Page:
What technologies enhanced / reduced your effectiveness this past spring?
Flipgrid – Though I had an account for Flipgrid since it was obtained by Microsoft, I had yet to use it with my students. We got started right away in March, and it became a favorite of mine and many of the students. Everyone participated. It was great to see and hear the students. It gave them an authentic chance to practice speaking English. I appreciated not having to download videos to watch them. The platform is excellent and has lots of great features.
Screencastify – From the first day of our remote emergency learning, I purchased Screencastify. It was a simple way to create teaching videos for students and to teach my colleagues how to do tech things that I normally would show them on our computers in person.
Zoom – This was a new program for me, and now it is so familiar. I have seen improvements over the months. There are a lot of benefits. I love the breakout rooms and chat feature. A lot of discussion and collaboration can occur remotely through Zoom.
Kahoot – So many apps gave free upgrades for the time schools were closed. It was a really good idea. We needed ideas. We test-drove a lot of apps. This one was really fun for students, and it was great to have the premium version. They will get some customers when the free version expires, but in the meantime, they helped a lot of people.
Our student information system – I won’t name it, but it was weak. When we all began to use it, students began posting assignments and we had to collect the same. It was then we realized its weaknesses even more. It reminded me of an old html website we used to build in the 20th century. Clunky, cumbersome, slow, missing so much potential. Every time I used it, I longed to use Google Classroom, where students could complete assignments on Google Drive and just turn in the link. Instead, on our system, I received assignments . Then I couldn’t view them until I downloaded them. Some assignments (like pages in a book we created together or pen pal letters to be shared to Arizona) I needed to upload to Drive. There was so much wasted time and bandwidth for everyone. I was happy to see that our school has adopted Google Classroom for the fall for all grade levels.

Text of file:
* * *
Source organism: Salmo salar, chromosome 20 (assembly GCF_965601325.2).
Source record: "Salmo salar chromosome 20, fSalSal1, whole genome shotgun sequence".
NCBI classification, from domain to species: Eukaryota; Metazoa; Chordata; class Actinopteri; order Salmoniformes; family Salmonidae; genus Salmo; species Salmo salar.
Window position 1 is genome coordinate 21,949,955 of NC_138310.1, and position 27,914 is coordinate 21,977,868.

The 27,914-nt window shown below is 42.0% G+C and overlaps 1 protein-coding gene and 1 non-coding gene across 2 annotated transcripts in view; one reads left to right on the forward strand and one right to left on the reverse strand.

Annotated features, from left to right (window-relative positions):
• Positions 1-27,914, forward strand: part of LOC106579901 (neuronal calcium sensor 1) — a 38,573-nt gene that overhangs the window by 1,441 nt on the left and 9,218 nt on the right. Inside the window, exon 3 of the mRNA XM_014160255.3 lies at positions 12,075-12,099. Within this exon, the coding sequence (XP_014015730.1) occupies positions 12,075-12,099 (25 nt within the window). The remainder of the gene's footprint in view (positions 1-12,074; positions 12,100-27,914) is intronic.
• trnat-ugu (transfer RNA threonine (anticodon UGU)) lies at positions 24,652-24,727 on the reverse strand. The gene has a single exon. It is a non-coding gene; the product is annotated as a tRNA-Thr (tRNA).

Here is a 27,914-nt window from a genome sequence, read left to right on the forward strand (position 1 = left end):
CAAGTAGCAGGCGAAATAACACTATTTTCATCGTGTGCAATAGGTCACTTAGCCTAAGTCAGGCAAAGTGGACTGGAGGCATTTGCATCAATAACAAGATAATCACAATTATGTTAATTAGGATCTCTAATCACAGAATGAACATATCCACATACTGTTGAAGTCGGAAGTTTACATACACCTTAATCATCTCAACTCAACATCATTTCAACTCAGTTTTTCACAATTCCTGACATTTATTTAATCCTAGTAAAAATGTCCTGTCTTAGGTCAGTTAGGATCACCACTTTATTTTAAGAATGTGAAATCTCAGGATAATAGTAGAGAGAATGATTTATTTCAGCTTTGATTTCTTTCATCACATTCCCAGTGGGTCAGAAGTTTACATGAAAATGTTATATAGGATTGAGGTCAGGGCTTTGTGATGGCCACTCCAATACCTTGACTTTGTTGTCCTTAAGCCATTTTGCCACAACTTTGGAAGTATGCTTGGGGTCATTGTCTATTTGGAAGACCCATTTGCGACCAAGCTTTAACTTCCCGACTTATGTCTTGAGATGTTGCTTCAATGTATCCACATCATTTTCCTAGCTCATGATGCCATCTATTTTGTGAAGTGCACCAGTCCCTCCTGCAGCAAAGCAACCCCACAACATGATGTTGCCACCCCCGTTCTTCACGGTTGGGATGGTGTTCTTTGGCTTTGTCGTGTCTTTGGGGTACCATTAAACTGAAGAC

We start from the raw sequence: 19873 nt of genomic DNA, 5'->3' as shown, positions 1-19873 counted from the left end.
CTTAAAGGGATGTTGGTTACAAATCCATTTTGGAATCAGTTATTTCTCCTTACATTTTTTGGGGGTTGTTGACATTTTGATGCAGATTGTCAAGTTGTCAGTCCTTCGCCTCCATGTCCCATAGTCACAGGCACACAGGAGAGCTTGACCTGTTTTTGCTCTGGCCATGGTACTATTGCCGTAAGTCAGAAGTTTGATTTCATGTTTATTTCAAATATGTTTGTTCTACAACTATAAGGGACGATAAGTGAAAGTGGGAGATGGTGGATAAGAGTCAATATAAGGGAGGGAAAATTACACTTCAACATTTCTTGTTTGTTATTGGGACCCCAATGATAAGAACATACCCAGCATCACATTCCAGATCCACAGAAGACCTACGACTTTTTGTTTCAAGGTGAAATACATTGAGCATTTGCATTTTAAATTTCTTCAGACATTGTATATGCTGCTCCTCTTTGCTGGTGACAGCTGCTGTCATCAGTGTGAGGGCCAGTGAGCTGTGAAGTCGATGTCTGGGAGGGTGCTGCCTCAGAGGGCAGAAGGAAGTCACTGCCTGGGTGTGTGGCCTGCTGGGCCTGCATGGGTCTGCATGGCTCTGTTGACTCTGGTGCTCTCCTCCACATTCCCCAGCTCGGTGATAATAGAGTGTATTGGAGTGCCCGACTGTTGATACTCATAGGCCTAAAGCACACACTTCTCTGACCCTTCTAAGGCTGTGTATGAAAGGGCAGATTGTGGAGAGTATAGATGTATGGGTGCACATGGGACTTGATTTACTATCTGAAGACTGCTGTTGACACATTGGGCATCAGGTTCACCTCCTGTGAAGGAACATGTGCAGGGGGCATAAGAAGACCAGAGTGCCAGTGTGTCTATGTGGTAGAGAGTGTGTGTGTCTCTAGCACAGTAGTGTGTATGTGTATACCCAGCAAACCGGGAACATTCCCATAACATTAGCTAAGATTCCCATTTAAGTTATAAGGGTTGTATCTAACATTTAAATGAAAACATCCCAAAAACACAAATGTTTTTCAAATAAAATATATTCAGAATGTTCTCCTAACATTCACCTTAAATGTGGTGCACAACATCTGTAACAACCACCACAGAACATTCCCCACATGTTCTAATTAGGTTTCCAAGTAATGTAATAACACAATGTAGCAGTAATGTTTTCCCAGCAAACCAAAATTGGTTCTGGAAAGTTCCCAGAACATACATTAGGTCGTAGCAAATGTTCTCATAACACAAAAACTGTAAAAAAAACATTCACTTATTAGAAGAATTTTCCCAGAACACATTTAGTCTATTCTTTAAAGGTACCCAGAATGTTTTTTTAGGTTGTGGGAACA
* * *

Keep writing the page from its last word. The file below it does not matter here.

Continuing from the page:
Padlet – I was disappointed to learn (two years after the fact) that Padlet had put a limit on the number of walls you could make on this old Wallwisher site. I hadn’t used it very much before, so when I rediscovered it I jumped in and used it for several lessons and recommended it to others. Sadly, new users had a limit of three walls, so they quickly exhausted their usage. Unlike so many of the educational tech companies that gave free access during the pandemic, Padlet did not. It didn’t take long for me to exhaust my six walls. Then I went back to the less robust but very helpful Lino.it app. It has seemed better to me after my springtime experience with Padlet.
Tumblebook Library – This is an online library program that our school has subscribed to. We were using the program before the shutdown and we continued and expanded our use after the shutdown. We signed up all our students for the Tumble Tracker, where we could assign books and quizzes and see when our students read the books. It had some weaknesses, but we used it for some assignments. Sadly, instead of improving the weaknesses, they just stopped the Tumble Tracker. They replaced it with a much less robust assignments feature, which has no way to track students or differentiate the assignments. The more I got to know this program, the more of a disappointment it became.